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Automated nodularity evaluation of ductile iron castings by ultrasonic measurements


Background

Confirming the nodularity in ductile iron casting by measuring ultrasonic sound velocity via an automated system

Ductile iron is an iron-carbon casting material whose matrix includes carbon in the form of nodular graphite particles. Rounded graphite nodules in the ductile iron matrix offer greater resistance to stress concentration when compared to graphite flakes (as in gray cast iron) and, therefore, inhibit the creation of cracks.

Safety-critical automotive components cast from ductile iron must be tested to verify that they include the correct percentage of nodularity. If a safety-critical casting experiences catastrophic failure, it can result in damage, injury, and, in the worst case, loss of life. Casting manufacturers routinely employ a destructive test method (microstructure analysis) to verify the correct nodularity of sample parts. Microstructure analysis is typically conducted in the metallurgical laboratory. At best, microstructure analysis is used only on a small sample of the total production.

Confirming the nodularity in ductile iron casting by measuring ultrasonic sound velocity via an automated system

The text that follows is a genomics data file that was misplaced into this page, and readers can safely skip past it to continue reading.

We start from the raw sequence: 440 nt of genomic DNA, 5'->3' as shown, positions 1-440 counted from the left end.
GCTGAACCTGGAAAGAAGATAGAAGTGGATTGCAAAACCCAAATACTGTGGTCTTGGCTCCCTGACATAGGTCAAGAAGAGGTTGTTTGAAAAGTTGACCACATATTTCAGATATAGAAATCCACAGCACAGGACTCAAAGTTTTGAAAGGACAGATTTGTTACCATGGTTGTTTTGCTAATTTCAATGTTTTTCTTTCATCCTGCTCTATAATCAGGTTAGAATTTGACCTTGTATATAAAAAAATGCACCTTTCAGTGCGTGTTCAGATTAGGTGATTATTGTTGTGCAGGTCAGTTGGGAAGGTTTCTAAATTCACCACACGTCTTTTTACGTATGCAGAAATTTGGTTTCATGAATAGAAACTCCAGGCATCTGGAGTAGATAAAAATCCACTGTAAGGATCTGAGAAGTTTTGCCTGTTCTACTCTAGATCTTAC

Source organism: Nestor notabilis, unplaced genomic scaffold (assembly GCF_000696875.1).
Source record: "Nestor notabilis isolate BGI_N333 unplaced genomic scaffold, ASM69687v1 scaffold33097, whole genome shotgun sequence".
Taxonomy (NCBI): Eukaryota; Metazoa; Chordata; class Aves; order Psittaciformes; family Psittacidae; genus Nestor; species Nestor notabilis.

A specific algorithm determines the velocity and the thickness of the iron part from the three time of flight values: TOF1, TOF2, and TOF3 (Figure 1). There is no need to know the thickness of the part to determine its velocity. As long as the part is in the correct position, it is automatically detected and measured. Data from this process can be sent to a PLC.

An easy-to-use user interface guides the operator step by step through the calibration process and enables automated measurement with clear results. The user interface is based on a GO/NOGO principle, enabling the results from a batch of parts to be closely monitored.

In addition to sound velocity measurement, it is also possible to use pulse-echo ultrasonic probes to verify certain casting features, such as the thickness of a wall or to detect laminar type defects.

Using ultrasonic velocity measurement, the nodularity of 100% of the manufactured parts can be inspected. By correlating the results of ultrasonic velocity measurement with results from destructively tested parts and adjusting the system using castings with known nodularity, production parts can be tested and the resulting velocity measurement compared with preset velocity limits to establish accept and reject limits. In addition to sound velocity measurement, it is also possible to use pulse-echo ultrasonic probes to verify certain casting features or to detect laminar defects.

The most common method for performing velocity measurement is to use precision test fixtures in an immersion tank. Ultrasonic probes are configured in pitchcatch (or through transmission) mode, and the time of flight (TOF) between the resulting ultrasonic echoes is measured and sound velocity and thickness are calculated. Sound velocity and thickness are measured at a location on the part where sound can be passed through two parallel surfaces that are normal to the probes.

Precisely fixing the parts relative to the ultrasonic probes is critical to the success of this application. Each tested part (including the reference standards that are used for setup) must be held in the same position relative to the probes. The geometry of all tested parts must be the same, and the reference standards must be produced from the same parts that will be tested.